The remote hosting provider has set up shop in the borough, and expects to add another 45 tech jobs to the region.
By Matt Skoufalos
There are some 19 million software developers in the world today, and by 2020, that figure is expected to grow to 25 million.
All their work has to go somewhere, and most of it’s going to be stored remotely—in “the cloud.”
In 2015, cloud-based hosting is nothing new, and neither is Linode, the 12-year-old, 60-person, virtual private server company founded by Manahawkin, NJ native Christopher Aker.
What is new is its Haddonfield mailing address and a growing customer base that Linode is hiring to support.
“We wanted to move into Philly, and we passed on one building,” said Linode Vice President Steve Clemens.
“We don’t want a cubicle, drop-ceiling kind of place; we want something with character. We felt like we can’t wait to find that. Haddonfield is just outside Philly, and we feel there’s a lot of talent we can recruit that lives in Philadelphia or just outside.”
A 10,000-to-15,000-square-foot building may be in the cards eventually for Linode, but until the right fit reveals itself, the company is setting up shop in the Kings Hall flexible coworking space in Haddonfield and looking to add another 40-50 employees there. Aker personally backed that play, buying a house in the borough to boot.
For a company that has spent the last decade in Galloway, both moves reflect the pace of its progress.
“We have some outstanding people, but the bigger you get, the harder it gets,” Clemens said. “In a year we expect to be twice [our staff size]. Imagine the challenges of recruiting large numbers of people to Galloway. It’s a much more difficult sell.”
Although Linode has grown from a business founded in Aker’s apartment into a company with more than $65 million in annual revenues, it has never needed outside funding, a fact of which Clemens is proud.
That bootstraps philosophy meshes well with the incubation atmosphere of Kings Hall, where a roster of more than 20 other small business startups are joined by established tenants like landscape architects Sikora Wells Appel and ReMax on its three-building campus.
“It’s a fun place to work,” Clemens said.
The case for the cloud
“Individuals or companies looking for any kind of IT service, they’ve got two choices,” said Linode PR Manager Keith Craig. “They can buy all the hardware themselves, or they can rent the service.”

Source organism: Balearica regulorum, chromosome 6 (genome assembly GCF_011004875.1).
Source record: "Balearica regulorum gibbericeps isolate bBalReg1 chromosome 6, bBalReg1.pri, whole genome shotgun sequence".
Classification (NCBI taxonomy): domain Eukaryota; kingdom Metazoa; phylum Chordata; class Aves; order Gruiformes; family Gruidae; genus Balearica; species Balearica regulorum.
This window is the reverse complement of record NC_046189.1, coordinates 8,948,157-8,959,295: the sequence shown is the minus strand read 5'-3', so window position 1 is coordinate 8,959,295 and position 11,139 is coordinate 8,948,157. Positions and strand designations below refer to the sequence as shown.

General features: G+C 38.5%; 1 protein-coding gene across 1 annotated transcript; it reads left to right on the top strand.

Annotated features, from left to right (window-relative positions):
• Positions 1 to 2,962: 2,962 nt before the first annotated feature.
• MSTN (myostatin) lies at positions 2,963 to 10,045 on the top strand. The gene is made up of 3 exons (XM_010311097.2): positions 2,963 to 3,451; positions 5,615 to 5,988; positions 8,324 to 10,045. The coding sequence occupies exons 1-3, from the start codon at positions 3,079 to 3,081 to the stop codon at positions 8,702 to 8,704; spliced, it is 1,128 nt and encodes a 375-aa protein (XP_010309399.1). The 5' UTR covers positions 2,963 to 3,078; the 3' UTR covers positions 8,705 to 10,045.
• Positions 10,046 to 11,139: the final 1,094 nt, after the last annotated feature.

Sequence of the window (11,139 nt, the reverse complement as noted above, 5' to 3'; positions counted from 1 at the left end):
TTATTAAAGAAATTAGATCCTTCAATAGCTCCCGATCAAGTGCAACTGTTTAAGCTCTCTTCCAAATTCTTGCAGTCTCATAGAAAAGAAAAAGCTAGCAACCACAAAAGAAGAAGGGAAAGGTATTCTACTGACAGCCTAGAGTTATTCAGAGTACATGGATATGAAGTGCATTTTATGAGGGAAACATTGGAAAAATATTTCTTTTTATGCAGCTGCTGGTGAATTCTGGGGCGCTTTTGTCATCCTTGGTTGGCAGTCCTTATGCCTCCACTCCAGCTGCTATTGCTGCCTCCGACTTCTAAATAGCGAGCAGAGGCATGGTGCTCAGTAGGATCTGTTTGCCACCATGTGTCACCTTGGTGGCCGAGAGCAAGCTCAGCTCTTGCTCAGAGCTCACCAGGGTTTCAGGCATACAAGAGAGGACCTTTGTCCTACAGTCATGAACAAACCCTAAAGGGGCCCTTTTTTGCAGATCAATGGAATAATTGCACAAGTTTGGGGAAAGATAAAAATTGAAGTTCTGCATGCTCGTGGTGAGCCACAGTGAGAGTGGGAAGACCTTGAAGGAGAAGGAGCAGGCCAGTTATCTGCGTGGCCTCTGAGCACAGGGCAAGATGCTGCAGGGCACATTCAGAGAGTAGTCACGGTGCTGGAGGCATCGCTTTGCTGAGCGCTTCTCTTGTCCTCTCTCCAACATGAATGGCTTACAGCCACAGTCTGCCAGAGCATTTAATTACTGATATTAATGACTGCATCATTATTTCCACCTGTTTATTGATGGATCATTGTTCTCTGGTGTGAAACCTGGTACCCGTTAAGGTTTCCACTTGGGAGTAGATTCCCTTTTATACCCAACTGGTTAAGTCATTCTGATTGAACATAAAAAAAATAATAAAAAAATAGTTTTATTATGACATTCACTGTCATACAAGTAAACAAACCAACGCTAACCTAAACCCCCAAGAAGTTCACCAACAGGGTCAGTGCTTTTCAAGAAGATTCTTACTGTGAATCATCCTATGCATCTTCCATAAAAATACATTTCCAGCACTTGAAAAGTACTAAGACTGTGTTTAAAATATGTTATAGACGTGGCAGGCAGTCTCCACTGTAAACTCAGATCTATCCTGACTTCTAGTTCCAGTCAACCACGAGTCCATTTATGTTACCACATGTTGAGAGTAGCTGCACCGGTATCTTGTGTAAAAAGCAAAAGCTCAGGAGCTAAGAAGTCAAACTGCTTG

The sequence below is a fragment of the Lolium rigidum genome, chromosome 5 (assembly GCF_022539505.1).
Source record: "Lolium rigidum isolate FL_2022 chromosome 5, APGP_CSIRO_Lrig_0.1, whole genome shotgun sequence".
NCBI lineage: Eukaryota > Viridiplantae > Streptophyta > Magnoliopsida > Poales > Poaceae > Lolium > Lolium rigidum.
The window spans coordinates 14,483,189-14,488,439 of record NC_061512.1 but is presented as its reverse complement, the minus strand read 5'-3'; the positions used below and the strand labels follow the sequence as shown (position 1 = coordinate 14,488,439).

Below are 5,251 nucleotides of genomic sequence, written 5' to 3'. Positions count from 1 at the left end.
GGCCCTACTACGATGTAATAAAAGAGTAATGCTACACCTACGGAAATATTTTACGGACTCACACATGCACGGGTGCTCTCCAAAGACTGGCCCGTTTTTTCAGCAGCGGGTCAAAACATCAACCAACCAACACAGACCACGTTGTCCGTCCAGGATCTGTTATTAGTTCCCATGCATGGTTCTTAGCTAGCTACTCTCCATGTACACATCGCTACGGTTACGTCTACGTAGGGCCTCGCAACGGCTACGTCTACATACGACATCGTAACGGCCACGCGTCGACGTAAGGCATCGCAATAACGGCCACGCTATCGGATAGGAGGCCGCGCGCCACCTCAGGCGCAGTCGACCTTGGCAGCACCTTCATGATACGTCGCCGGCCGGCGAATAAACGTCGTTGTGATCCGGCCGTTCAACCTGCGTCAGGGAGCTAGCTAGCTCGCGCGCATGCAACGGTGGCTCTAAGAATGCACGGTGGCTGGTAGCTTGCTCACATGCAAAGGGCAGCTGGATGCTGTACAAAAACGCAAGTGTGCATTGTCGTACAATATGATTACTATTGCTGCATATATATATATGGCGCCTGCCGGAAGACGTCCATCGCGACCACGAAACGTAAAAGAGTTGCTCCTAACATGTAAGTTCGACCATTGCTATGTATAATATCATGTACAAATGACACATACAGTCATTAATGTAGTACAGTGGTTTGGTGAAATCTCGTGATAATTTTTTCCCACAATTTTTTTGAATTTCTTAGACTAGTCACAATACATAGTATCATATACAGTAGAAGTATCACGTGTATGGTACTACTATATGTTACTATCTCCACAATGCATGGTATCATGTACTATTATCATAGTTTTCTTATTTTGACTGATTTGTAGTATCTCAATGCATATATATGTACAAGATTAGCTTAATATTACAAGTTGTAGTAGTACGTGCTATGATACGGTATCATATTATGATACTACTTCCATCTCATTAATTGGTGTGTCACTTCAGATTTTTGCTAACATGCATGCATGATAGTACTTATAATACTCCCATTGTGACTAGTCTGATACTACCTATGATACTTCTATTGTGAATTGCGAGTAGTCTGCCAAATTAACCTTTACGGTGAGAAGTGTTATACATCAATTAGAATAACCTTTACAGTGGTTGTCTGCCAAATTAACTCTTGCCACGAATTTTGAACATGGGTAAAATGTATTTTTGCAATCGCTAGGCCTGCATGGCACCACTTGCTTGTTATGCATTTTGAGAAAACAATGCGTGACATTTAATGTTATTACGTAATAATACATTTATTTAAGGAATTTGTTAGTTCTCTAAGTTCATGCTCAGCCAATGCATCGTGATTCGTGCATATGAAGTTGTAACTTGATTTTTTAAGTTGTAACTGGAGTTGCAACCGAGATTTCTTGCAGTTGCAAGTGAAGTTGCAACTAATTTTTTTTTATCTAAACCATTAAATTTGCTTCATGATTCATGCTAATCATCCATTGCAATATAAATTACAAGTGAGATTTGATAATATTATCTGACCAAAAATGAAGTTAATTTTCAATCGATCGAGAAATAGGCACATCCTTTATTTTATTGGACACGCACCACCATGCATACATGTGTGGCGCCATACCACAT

Linode hosting servers are distributed globally across seven data centers, with another opening in Frankfurt, Germany. The solid-state hardware on which its infrastructure is built is commercial-grade, Clemens said, and supports some 350,000 customers worldwide.
“Probably 70 to 80 percent of our customer base is individuals,” he said. “We’ve got another 20 percent or so that might be a hobbyist, a company; the rest are larger companies.”
Some of those larger customers include businesses with a niche cachet—the software development company Docker, the mobile geocaching game Munzee—but also world-famous satire site The Onion, and even larger, white-label clients.
Of course, businesses don’t have to be big and famous to need reliable hosting, Craig said. Every brick-and-mortar shop today needs some kind of web presence as much as companies that are entirely software-based. For Craig, a Collingswood High School graduate, bringing the business into Camden County is just a bonus.
“You’ve got this milieu of disruptive startups, cloud hosting, networking, and all of a sudden it’s not Silicon Valley, it’s the Delaware Valley of IT,” he said.
“There’s 9 million app developers out there. There’s no reason they couldn’t be hosted here out of South Jersey.”
To support that growth, Linode will host a two-day job fair at Kings Hall May 7 and 8. The only real requirements, Clemens said, are “a passion and a knowledge for Linux,” the operating system on which Linode runs. Salary ranges from $40,000 to $50,000 to start in a support role, but he promised “tremendous potential” for growth.
“Some will go into hardware operations, network operations, development,” Clemens said. “What we’re looking for are people who have good customer service skills, who can talk on the phone to people.
“Most of all they’ve got to have that troubleshooting mentality,” he said.
Perks range from Christmas bonuses and benefits packages to Mac Book Pro laptop workstations, and Clemens said that degrees are not necessarily a condition of employment.
“I’m old-school,” he said. “I’m used to hiring people with all these degrees. I’ve found there’s no correlation [with ability]. Most of the people are self-taught; we are continuously training people on our products as well.”
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